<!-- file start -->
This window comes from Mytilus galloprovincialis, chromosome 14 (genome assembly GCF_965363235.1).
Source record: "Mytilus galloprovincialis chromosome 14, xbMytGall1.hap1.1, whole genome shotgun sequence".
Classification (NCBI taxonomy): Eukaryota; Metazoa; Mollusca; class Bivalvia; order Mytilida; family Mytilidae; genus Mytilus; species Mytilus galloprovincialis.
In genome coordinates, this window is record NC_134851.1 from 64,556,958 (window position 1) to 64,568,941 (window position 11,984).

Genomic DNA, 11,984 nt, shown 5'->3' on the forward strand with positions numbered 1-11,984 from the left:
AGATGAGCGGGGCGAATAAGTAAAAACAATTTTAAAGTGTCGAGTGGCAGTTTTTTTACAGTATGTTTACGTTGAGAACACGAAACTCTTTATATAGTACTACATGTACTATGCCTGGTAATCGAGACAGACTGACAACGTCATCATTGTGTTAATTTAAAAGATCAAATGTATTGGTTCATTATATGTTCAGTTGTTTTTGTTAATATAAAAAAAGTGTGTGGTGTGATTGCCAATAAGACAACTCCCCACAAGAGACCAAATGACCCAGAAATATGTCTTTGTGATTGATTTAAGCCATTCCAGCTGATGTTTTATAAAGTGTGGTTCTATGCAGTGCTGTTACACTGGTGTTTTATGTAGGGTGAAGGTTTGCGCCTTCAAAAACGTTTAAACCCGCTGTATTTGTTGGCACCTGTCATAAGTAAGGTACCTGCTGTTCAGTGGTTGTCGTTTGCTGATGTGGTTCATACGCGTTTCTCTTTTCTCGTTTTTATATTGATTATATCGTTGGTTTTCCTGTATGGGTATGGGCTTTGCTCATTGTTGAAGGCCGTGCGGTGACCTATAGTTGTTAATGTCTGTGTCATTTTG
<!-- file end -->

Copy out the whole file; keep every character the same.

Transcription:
This window comes from Mytilus galloprovincialis, chromosome 14 (genome assembly GCF_965363235.1).
Source record: "Mytilus galloprovincialis chromosome 14, xbMytGall1.hap1.1, whole genome shotgun sequence".
Classification (NCBI taxonomy): Eukaryota; Metazoa; Mollusca; class Bivalvia; order Mytilida; family Mytilidae; genus Mytilus; species Mytilus galloprovincialis.
In genome coordinates, this window is record NC_134851.1 from 64,556,958 (window position 1) to 64,568,941 (window position 11,984).

Genomic DNA, 11,984 nt, shown 5'->3' on the forward strand with positions numbered 1-11,984 from the left:
AGATGAGCGGGGCGAATAAGTAAAAACAATTTTAAAGTGTCGAGTGGCAGTTTTTTTACAGTATGTTTACGTTGAGAACACGAAACTCTTTATATAGTACTACATGTACTATGCCTGGTAATCGAGACAGACTGACAACGTCATCATTGTGTTAATTTAAAAGATCAAATGTATTGGTTCATTATATGTTCAGTTGTTTTTGTTAATATAAAAAAAGTGTGTGGTGTGATTGCCAATAAGACAACTCCCCACAAGAGACCAAATGACCCAGAAATATGTCTTTGTGATTGATTTAAGCCATTCCAGCTGATGTTTTATAAAGTGTGGTTCTATGCAGTGCTGTTACACTGGTGTTTTATGTAGGGTGAAGGTTTGCGCCTTCAAAAACGTTTAAACCCGCTGTATTTGTTGGCACCTGTCATAAGTAAGGTACCTGCTGTTCAGTGGTTGTCGTTTGCTGATGTGGTTCATACGCGTTTCTCTTTTCTCGTTTTTATATTGATTATATCGTTGGTTTTCCTGTATGGGTATGGGCTTTGCTCATTGTTGAAGGCCGTGCGGTGACCTATAGTTGTTAATGTCTGTGTCATTTTG